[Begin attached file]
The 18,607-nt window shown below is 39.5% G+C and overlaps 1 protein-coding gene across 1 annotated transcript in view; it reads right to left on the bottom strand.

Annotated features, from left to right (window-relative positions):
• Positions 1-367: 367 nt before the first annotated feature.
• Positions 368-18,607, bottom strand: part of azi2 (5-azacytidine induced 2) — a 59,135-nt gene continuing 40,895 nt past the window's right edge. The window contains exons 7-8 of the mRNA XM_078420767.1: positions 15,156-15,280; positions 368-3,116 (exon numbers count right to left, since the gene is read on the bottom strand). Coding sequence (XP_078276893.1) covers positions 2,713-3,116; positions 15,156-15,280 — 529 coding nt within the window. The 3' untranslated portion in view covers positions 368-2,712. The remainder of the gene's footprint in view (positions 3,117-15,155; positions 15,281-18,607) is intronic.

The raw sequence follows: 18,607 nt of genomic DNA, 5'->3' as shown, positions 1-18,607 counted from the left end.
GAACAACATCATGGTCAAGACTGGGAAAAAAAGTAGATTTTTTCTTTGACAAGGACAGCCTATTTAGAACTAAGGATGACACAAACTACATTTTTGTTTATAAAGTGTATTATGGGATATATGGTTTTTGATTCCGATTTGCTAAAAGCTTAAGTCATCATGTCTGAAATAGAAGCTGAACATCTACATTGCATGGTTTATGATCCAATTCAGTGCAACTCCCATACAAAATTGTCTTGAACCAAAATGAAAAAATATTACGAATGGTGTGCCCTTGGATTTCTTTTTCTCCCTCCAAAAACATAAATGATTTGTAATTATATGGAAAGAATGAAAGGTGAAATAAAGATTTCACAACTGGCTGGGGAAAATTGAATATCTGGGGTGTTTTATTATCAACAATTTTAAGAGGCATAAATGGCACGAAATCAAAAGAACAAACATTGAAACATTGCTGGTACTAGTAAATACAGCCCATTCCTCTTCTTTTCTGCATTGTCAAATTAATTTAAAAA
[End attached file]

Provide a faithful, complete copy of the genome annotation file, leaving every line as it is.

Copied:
The 18,607-nt window shown below is 39.5% G+C and overlaps 1 protein-coding gene across 1 annotated transcript in view; it reads right to left on the bottom strand.

Annotated features, from left to right (window-relative positions):
• Positions 1-367: 367 nt before the first annotated feature.
• Positions 368-18,607, bottom strand: part of azi2 (5-azacytidine induced 2) — a 59,135-nt gene continuing 40,895 nt past the window's right edge. The window contains exons 7-8 of the mRNA XM_078420767.1: positions 15,156-15,280; positions 368-3,116 (exon numbers count right to left, since the gene is read on the bottom strand). Coding sequence (XP_078276893.1) covers positions 2,713-3,116; positions 15,156-15,280 — 529 coding nt within the window. The 3' untranslated portion in view covers positions 368-2,712. The remainder of the gene's footprint in view (positions 3,117-15,155; positions 15,281-18,607) is intronic.

The raw sequence follows: 18,607 nt of genomic DNA, 5'->3' as shown, positions 1-18,607 counted from the left end.
GAACAACATCATGGTCAAGACTGGGAAAAAAAGTAGATTTTTTCTTTGACAAGGACAGCCTATTTAGAACTAAGGATGACACAAACTACATTTTTGTTTATAAAGTGTATTATGGGATATATGGTTTTTGATTCCGATTTGCTAAAAGCTTAAGTCATCATGTCTGAAATAGAAGCTGAACATCTACATTGCATGGTTTATGATCCAATTCAGTGCAACTCCCATACAAAATTGTCTTGAACCAAAATGAAAAAATATTACGAATGGTGTGCCCTTGGATTTCTTTTTCTCCCTCCAAAAACATAAATGATTTGTAATTATATGGAAAGAATGAAAGGTGAAATAAAGATTTCACAACTGGCTGGGGAAAATTGAATATCTGGGGTGTTTTATTATCAACAATTTTAAGAGGCATAAATGGCACGAAATCAAAAGAACAAACATTGAAACATTGCTGGTACTAGTAAATACAGCCCATTCCTCTTCTTTTCTGCATTGTCAAATTAATTTAAAAA